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Chinese investor sues state over haircut

A victim of the Bank of Cyprus haircut, a Chinese investor who transferred 15 million Euro to Cyprus has sued the state according to a report in the current edition of the Cyprus Weekly.

A CHINESE investor who transferred €15 million to Cyprus in order to get Cypriot nationality has sued the state after becoming a Bank of Cyprus haircut ‘victim’.

And his lawyer has also taken legal action against the island’s authorities warning them not to ‘suspend’ or ‘cancel’ his client’s Cypriot passport, identity card or nationality certificate.

High-profile Nicosia lawyer Loukis Papaphilippou won a temporary injunction that expires today.

The Interior Ministry said yesterday that it would take into consideration the extreme economic situation in Cyprus, and would not strip the citizenship of any foreigner.

Chinese Investor sues cyprus

Readers' comments

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  • Denton Mackrell says:

    @Hector. I believe that a multimillion deposit/investment is required for citizenship. For the lesser benefit of a visiting/semi-resident visa right, the individual has to purchase a property for at least Euro 300,000 and bring into Cyprus at least €30,000 per annum in regular bank instalments from earnings abroad, plus meet other requirements.

    Regrettably, as with other nationalities that Cyprus has courted on this basis, the various agents and developers involved in selling have been economical with the truth to the buyers and have told them that by obtaining a visiting/semi-resident yellow slip they will have easy if not automatic entry rights into the rest of the EU. This may be true for such buyers in Schengen countries such as Malta but not for those in Cyprus. Only the small % who can afford full citizenship (and hence a Cypriot passport) will have an automatic entry right to other EU states.

  • MarkD says:

    Is that how much it cost to get Cypriot citizenship? Wow. You would think that someone with that amount of money would have advisors to warn him!

  • Hector says:

    He didn’t have to invest 15m euros just to obtain Cypriot citizenship. As I understood it, all you had to do was buy a property at 350,000 euros. He was an investor, looking to earn high interest on his money or you could say, gambling on earning high interest. Nothing wrong with that. I’m sure he isn’t the only foreigner who has lost millions as a result of putting money into Cyprus. Where have I heard of foreigners losing large amounts of money as a result of ‘investing’ in Cyprus before? Strange feeling of Deja Vue. Be interesting to see how the legal system and courts deal with this and just how long it will drag on. I’m sure the Cyprus legal profession don’t see this as a licence to print money, do you?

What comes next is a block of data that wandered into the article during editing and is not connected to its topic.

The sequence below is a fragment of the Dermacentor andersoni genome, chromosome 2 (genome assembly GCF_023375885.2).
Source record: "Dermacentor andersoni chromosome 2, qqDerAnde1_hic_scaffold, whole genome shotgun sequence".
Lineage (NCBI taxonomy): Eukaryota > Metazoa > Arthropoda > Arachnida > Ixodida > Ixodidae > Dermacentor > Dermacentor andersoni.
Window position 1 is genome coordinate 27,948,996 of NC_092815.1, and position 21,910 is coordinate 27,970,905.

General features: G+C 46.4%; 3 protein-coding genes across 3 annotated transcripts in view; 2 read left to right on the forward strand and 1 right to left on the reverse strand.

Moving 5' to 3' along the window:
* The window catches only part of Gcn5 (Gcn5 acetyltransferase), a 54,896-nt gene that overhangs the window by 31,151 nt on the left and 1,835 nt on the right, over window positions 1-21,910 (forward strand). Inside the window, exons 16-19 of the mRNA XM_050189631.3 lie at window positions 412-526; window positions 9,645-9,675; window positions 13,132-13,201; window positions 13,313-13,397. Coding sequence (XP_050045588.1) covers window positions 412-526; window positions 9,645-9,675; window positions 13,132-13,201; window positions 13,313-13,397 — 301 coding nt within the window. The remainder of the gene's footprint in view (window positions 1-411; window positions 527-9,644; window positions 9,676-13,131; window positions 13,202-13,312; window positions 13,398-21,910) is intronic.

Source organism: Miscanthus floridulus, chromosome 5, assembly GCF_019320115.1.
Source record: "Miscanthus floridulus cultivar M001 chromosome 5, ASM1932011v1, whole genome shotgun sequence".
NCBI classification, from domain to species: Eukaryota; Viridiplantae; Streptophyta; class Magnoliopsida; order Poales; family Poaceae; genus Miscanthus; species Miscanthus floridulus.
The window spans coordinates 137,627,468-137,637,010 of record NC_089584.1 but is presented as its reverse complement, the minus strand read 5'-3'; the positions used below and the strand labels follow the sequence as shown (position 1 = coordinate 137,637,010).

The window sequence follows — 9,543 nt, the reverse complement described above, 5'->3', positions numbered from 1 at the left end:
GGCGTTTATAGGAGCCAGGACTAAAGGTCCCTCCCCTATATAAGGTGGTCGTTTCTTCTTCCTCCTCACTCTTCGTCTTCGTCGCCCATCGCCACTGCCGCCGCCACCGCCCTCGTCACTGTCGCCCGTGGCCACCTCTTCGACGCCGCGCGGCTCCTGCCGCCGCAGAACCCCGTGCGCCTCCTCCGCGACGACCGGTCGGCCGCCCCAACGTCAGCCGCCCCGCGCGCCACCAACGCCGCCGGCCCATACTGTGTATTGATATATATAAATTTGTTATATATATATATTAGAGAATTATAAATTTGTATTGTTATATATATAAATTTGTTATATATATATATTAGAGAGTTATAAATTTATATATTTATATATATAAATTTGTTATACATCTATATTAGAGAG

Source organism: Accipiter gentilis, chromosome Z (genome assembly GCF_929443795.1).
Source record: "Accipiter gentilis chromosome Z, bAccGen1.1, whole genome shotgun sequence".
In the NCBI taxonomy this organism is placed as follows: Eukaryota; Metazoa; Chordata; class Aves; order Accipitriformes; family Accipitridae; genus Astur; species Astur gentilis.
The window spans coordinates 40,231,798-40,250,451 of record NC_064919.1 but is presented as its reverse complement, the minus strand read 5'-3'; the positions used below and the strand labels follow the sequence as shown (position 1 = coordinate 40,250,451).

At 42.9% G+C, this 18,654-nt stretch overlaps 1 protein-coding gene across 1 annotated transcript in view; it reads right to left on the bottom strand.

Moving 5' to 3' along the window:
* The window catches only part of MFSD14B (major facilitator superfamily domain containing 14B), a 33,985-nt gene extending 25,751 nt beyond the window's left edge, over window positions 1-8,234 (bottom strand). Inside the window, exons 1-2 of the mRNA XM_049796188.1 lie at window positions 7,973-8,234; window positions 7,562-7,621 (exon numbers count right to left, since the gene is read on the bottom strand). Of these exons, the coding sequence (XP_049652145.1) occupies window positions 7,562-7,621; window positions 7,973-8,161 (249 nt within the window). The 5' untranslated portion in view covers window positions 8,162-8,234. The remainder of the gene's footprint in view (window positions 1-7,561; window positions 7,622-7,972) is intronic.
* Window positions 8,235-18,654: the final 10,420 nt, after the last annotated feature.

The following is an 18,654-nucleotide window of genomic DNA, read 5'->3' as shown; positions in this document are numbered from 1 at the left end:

• Stuart says:

    Unfortunately, the blurring of genuine investments with the laundering of dubious assets has prompted the EU to adopt a stringent bail-out stance which has resulted in a universal visit to the barber’s shop for accounts exceeding the new exemption threshold.

    The Troika is well aware of the millions of Euro arriving in Cyprus from Chinese and Russian sources and has obviously taken this into consideration. Suing anyone in Cyprus, let alone the State, is a lost cause in most peoples’ estimation.

  • Denton Mackrell says:

    Ni hau and kambai! Etzi ine tin Kyprou.

  • Richard Hernaman says:

    Just an afterthought, but will the offspring of all these new citizens from China, Russia et al have to serve in the national guard?

    Might be worth investigating this particular “benefit” of acquiring a Cypriot passport.

  • Andrew says:

    When the unfortunate investor has finished fighting his case I am sure he will tell Cyprus where to stick their Citizenship.

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